Grants made under the Teagle/NEH partnership are intended to foster: (1) a common intellectual experience anchored in transformative texts and (2) a pathway through general education that helps students connect the humanities to their professional aspirations. These elements may be translated into a variety of curricular structures/formats with an eye to ensuring that students have a substantive experience in the humanities regardless of their desired major or professional aspirations.

The Cornerstone program model pioneered at Purdue University is adaptable and can work in a range of institutional settings. Wherever possible, we encourage institutions to take advantage of curricular structures that already exist. For example, some institutions could adapt an existing first-year seminar requirement so that it serves as the basis for providing a meaningful share of incoming students with a common intellectual experience. Such institutions may benefit from grant resources to build out such a structure along with developing a pathway through general education. Others may choose to embed transformative texts in other parts of the general education curriculum to allow for a more intensive core experience while also developing thematic clusters to help students connect the humanities to problems of practice in various professional domains. Still other institutions, in order to incentivize students to participate, may choose to develop a certificate program whose requirements may be satisfied with general education courses. See this toolkit for more insight into adapting the Cornerstone program model in your setting.

We are committed to an expansive notion of transformative texts: texts from a variety of traditions that have transformed the world and transform individual lives. While images, films or music may be considered, we place a strong emphasis on works of literature and philosophy, and those works are expected to make up the majority of texts.

A list of transformative texts is not a requirement of a grant proposal. One purpose of a Teagle/NEH planning grant is to provide time/space for faculty to arrive at a consensus list—and a living list as it will need to be continually renewed—of works that they are interested in teaching and that they feel prepared to make accessible and engaging for their students. However, it would be helpful to share examples of texts that you have in mind in concept papers, and if invited, in proposal narratives.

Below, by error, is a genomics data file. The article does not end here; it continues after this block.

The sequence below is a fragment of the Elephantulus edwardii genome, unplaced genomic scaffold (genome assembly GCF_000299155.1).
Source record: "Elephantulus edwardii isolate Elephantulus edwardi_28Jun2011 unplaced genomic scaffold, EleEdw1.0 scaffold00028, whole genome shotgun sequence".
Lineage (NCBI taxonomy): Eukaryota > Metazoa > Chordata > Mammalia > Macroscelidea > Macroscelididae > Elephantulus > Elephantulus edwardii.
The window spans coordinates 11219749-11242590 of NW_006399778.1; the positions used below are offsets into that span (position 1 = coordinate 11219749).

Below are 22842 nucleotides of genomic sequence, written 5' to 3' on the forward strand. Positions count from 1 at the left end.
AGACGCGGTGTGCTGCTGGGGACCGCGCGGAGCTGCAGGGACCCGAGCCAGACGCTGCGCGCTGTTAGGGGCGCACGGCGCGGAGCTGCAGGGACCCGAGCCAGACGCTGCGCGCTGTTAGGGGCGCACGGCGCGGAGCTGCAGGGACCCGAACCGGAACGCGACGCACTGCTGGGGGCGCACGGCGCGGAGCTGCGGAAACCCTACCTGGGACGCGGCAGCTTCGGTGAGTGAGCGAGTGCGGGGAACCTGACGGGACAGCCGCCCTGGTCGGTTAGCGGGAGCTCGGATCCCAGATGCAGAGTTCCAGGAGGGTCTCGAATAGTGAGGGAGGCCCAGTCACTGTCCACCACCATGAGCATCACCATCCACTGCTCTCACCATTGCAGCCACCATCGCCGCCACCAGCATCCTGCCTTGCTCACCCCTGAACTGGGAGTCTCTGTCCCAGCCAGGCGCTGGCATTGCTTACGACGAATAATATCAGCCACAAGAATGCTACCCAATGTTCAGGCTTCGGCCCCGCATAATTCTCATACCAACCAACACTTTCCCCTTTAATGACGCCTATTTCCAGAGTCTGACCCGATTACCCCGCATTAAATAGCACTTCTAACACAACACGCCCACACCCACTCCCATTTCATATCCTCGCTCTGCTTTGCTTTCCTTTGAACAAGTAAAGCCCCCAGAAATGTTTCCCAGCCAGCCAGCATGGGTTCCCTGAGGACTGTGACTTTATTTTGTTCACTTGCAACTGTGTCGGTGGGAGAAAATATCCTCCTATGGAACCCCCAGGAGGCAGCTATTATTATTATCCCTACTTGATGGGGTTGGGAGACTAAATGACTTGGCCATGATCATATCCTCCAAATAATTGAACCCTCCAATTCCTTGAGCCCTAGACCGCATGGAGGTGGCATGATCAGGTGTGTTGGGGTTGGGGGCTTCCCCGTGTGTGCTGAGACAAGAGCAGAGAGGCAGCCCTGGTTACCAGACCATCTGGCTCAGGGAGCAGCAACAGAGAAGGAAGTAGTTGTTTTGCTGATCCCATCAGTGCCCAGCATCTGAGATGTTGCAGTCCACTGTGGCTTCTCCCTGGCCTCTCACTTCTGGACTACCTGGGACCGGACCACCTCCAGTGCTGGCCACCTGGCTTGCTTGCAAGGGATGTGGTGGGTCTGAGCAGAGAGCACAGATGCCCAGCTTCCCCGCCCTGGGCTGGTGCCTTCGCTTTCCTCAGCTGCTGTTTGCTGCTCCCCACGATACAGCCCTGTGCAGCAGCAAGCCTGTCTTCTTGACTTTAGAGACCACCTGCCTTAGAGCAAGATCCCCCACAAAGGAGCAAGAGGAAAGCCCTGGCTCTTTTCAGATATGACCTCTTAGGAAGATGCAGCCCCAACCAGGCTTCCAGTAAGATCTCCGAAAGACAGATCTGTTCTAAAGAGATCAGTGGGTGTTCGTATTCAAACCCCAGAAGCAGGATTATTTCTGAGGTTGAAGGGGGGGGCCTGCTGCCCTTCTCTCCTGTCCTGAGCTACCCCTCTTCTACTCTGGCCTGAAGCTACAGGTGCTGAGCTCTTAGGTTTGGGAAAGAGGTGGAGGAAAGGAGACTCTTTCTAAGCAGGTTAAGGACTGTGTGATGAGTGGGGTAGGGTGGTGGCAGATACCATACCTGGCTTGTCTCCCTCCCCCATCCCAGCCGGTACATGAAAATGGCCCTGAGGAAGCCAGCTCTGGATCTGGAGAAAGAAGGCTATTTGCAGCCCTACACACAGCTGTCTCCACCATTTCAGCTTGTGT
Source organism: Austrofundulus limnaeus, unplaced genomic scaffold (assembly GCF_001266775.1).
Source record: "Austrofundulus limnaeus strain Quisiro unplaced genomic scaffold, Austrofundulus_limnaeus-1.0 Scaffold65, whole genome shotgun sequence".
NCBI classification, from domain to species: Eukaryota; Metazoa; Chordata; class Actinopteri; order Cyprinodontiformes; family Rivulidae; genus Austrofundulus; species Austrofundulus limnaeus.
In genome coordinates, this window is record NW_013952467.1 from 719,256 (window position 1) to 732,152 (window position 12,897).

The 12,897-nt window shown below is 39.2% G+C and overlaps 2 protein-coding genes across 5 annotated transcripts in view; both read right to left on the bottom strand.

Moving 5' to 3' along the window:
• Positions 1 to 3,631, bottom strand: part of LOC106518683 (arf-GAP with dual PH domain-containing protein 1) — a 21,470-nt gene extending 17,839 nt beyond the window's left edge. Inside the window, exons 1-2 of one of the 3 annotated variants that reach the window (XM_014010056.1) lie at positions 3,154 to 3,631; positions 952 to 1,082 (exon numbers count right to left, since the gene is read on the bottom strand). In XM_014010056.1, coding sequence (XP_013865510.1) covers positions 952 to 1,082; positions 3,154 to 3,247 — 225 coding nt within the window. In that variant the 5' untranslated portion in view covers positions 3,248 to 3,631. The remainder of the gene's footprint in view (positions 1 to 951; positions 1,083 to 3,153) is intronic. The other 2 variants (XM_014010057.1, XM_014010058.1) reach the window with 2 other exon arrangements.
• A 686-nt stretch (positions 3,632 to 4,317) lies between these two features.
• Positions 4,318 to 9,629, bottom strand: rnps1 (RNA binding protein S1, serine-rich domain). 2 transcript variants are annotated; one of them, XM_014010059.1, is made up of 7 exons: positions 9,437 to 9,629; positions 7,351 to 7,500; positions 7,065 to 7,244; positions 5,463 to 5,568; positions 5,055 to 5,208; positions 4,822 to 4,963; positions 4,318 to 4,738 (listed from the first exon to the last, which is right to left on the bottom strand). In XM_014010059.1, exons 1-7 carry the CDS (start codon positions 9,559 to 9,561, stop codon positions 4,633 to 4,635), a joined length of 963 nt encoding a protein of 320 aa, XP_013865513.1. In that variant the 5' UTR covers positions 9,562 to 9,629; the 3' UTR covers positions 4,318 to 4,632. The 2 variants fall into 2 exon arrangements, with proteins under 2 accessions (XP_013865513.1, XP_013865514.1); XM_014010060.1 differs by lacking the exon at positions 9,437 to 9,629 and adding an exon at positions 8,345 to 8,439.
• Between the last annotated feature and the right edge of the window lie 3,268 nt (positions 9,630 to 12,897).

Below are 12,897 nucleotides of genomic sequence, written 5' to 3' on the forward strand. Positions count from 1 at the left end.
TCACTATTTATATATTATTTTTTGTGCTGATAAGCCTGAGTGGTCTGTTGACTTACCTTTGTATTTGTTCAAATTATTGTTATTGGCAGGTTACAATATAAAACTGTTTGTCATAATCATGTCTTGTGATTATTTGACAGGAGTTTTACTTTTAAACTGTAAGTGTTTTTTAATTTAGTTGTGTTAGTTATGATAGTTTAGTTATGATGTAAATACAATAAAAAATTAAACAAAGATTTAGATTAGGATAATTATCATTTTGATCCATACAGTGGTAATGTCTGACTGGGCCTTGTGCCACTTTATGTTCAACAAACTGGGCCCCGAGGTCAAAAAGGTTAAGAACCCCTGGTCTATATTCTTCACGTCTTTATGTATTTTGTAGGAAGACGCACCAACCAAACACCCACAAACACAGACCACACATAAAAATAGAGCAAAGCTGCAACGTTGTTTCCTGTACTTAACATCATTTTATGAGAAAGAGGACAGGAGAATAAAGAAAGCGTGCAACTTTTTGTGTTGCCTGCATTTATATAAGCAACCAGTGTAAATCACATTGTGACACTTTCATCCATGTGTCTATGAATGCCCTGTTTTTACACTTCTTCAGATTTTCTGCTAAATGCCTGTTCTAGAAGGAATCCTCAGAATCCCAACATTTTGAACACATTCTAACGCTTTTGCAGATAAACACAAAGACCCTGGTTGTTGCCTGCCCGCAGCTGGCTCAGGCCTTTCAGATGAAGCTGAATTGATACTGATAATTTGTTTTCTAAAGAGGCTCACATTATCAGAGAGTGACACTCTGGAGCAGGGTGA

Institutions may consider whether their existing course sequences or programs that emphasize transformative texts could be scaled to serve a larger proportion of the undergraduate student body and whether there are opportunities to create more coherent pathways and/or certificate programs. How the program model will adapt depends on the curricular structures and culture at your institution.
Our hope is that a Cornerstone program incentivizes students to take humanities courses anchored in transformative texts, even if they enter college with general education credits from dual enrollment or other programs.
The intent behind the expectation that tenure-track faculty lead Cornerstone grants is to ensure that there is faculty buy-in for curricular change and that such changes can be institutionalized as they are carried out by committed faculty. Given that Teagle-NEH initiative welcomes the participation of a diverse array of institutions—community colleges, liberal arts college, regional comprehensive institutions, and research universities—the grant program is open to institutions that do not offer traditional tenure, with the understanding that revised curricula can still be sustained by faculty on renewable multi-year contracts.
While Teagle typically does not award multiple active grants to a single institution because we wish to distribute the Foundation’s resources as widely as possible, current Teagle grantees may apply for the Cornerstone grant program cosponsored with NEH.

NEH will consider requests from institutions participating in the Cornerstone initiative as long as they are for different programs/purposes currently supported by NEH grants; in other words, no overlapping costs for programs are permitted, but applications for distinct activities or different phases of the same project are allowable. Additionally, individual fellowships funded under Cornerstone cannot be awarded to those who already are receiving fellowship support from NEH.
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At the concept paper stage, there is no need to submit a budget. We just need to know the type of award (planning or implementation) you have in mind. If you wish, you may indicate the award size you have in mind (planning grants are capped at $25k over 6-12 months) and a sentence or two on how you expect to apply grant funds.